Properly extending EventEmitter in node.js

A particularly powerful pattern in node.js is that of EventEmitters. One of the core architectural pieces of Donna’s machinery, Qred, makes use of the EventEmitter pattern to allow other parts of the system to learn when a job, or a particular job, has been completed.

JavaScript is certainly not known for its intuitive syntax and idioms when it comes to extending objects and setting up prototype chains. While there are some fairly well-defined best practices, it’s easy to become careless and do the wrong thing. I found myself recently bitten when playing with making objects that emit events in node.js because I didn’t pay close attention to how I was setting up my prototype chains.

To create a JavaScript object that is based on another object, you have to set up its prototype chain. This involves putting some kind of object into the prototype field of your object. So, the question then becomes: what do we put in this field?

Well, you want your object’s prototype to be an object that has a prototype which is the object you’re trying to extend the functionality of. One of the ways we first learn to do something like this in JavaScript is with the new keyword. However, more modern versions of JavaScript have introduced newer ways to create objects based on a prototype. So we also have Object.create(). Furthermore, node.js provides a utility function in the util module called inherits. However, under the hood, it’s based on Object.create, and also sets up some constructor and superclass information.

So, what’s the difference in setting your prototype using new vs. using Object.create? It’s subtle, but important. When you use new, a new object based on the prototype of the specified object is created, and the initialization code is run. When you use Object.create, the new object is created with the prototype chain set up, but the initialization code is not run.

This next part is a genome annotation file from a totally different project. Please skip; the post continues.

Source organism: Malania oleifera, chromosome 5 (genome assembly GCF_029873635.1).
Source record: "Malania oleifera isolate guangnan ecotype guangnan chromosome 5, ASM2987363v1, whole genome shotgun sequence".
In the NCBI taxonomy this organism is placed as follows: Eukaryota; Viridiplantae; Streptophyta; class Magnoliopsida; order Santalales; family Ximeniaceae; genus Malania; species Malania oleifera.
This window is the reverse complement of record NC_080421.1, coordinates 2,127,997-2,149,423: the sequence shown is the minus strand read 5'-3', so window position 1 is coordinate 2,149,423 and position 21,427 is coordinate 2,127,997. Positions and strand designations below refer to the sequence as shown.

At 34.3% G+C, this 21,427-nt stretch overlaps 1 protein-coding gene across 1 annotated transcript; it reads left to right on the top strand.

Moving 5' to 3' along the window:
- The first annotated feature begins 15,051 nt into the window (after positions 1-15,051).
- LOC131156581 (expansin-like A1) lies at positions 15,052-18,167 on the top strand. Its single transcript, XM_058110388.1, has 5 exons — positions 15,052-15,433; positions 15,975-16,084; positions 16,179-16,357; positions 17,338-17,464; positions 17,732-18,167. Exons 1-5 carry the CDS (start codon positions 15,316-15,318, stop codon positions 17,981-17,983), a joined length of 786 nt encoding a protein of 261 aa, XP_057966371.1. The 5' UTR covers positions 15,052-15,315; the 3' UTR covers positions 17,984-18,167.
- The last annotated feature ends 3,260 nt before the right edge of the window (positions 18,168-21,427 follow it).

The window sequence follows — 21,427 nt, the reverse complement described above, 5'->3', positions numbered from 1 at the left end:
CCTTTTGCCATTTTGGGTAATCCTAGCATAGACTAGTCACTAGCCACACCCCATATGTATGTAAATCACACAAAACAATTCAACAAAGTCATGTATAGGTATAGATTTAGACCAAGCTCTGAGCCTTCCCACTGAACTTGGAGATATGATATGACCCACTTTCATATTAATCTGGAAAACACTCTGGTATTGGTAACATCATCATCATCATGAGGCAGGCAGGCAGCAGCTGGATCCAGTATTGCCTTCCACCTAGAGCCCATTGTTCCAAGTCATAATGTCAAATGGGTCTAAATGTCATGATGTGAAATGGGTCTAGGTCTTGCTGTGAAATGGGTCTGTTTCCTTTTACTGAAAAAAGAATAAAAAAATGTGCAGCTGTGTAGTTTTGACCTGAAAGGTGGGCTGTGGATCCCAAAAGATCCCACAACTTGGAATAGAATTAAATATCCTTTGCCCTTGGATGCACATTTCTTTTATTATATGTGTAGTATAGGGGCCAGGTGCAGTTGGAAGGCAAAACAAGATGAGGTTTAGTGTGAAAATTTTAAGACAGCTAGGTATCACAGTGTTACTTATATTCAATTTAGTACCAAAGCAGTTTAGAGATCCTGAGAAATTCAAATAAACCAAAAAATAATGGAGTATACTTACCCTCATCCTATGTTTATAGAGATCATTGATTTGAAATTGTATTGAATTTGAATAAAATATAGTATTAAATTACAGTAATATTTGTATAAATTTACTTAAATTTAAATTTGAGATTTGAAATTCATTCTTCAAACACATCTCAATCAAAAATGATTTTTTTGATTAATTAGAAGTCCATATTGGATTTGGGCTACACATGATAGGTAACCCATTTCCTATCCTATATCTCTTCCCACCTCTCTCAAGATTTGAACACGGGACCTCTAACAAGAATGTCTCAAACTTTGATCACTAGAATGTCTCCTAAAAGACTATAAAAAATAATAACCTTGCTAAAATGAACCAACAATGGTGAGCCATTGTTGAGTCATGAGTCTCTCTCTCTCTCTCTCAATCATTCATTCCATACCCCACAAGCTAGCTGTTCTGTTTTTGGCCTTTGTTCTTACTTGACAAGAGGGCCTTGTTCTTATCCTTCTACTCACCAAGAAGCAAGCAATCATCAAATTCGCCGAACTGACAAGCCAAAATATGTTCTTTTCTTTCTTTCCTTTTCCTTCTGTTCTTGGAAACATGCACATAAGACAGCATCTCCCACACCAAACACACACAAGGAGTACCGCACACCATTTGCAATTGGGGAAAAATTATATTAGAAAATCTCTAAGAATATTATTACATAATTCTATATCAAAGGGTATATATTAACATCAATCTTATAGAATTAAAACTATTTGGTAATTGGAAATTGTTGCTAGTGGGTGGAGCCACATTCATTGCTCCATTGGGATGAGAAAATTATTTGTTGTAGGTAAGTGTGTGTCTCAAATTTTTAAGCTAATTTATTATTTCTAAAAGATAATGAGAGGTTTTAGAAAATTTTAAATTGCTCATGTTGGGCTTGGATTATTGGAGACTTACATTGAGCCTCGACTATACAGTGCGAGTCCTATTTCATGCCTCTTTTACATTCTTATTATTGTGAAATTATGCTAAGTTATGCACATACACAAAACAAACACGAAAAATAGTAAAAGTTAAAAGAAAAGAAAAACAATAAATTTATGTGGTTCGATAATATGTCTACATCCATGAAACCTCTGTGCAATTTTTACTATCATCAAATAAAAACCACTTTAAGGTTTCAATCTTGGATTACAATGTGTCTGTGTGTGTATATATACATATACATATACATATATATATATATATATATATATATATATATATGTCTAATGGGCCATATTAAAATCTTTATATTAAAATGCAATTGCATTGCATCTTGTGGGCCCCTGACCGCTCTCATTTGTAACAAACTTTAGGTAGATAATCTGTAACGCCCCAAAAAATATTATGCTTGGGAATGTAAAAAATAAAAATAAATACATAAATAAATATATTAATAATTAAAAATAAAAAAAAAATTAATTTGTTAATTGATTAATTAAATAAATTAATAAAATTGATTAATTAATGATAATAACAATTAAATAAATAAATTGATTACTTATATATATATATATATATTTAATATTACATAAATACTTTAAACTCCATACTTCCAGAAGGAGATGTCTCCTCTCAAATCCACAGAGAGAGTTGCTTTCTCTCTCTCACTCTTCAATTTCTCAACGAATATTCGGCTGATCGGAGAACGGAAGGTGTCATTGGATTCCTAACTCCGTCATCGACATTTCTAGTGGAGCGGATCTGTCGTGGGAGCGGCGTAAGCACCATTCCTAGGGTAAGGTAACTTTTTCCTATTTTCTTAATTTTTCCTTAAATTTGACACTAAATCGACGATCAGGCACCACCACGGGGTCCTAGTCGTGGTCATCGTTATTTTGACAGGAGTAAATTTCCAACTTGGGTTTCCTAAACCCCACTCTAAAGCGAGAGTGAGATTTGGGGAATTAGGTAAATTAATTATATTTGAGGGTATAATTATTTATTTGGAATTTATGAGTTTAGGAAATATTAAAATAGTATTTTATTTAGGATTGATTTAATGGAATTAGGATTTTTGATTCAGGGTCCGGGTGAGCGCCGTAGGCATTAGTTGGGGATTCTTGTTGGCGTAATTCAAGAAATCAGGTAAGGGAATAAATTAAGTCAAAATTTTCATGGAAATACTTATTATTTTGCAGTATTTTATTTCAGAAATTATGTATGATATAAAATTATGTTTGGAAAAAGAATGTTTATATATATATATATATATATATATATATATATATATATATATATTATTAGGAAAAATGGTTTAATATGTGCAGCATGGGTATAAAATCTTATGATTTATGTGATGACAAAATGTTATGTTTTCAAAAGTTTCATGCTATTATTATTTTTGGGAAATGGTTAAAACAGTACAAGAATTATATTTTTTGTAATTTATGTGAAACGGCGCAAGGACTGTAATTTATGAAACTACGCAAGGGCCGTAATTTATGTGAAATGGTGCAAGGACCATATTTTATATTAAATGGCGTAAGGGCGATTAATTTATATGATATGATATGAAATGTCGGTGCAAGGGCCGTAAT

This is an important distinction in the case of setting up EventEmitter functionality in node.js. When you call new EventEmitter some internal state is initialized, but only if it did not exist yet. This means, if you initialize your custom EventEmitter prototype chain using new, all subsequent instances of your custom emitter will share some internal structures. One of those structures is a list of events to be emitted, contained in the _events field of the object. The code of interest in the EventEmitter initialization looks like this:

this._events = this._events || {};

If this initialization code is run, then any objects created further down the initialization chain will see the already-created _events object, and not create a new one. So now a single _event queue is shared amongst all of the objects. This means that if you create multiple instances of your custom EventEmitter, all of the instances with registered event listeners will fire these listener for any event emitted from any instance. This is most likely not the behavior you are looking for.

To exhibit the difference, let’s look at a small code example. We’ll create two custom EventEmitter objects, one that sets up its prototype chain using new EventEmitter and one that sets up its prototype chain using Object.create(EventEmitter.prototype) via the util.inherits helper function.

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var EventEmitter = require('events').EventEmitter;
var util = require('util');
function GoodEmitter() {
EventEmitter.call(this);
}
util.inherits(GoodEmitter, EventEmitter);
function BadEmitter() {
EventEmitter.call(this);
}
BadEmitter.prototype = new EventEmitter();
var good1 = new GoodEmitter();
good1.on('ev', function(msg) { console.log("Good Instance 1: "+msg); });
var good2 = new GoodEmitter();
good2.on('ev', function(msg) { console.log("Good Instance 2: "+msg); });
good1.emit('ev', 'GoodEmitter: Emitting from Instance 1');
var bad1 = new BadEmitter();
bad1.on('ev', function(msg) { console.log("Bad Instance 1: "+msg); });
var bad2 = new BadEmitter();
bad2.on('ev', function(msg) { console.log("Bad Instance 2: "+msg); });
bad1.emit('ev', 'BadEmitter: Emitting from Instance 1');

If you run this code using node.js, you will see:

$ node ee.js
Good Instance 1: GoodEmitter: Emitting from Instance 1
Bad Instance 1: BadEmitter: Emitting from Instance 1
Bad Instance 2: BadEmitter: Emitting from Instance 1

So we see quite clearly: we have both instances of the bad emitter object responding to an event published by just one of the bad emitter instances. The same pattern with the good emitter behaves as expected, only firing listeners registered on the object that emitted the event.

There may be cases where one could argue for the behavior that I have called the “bad” emitter case, but in the particular use case I had, it was undesirable behavior.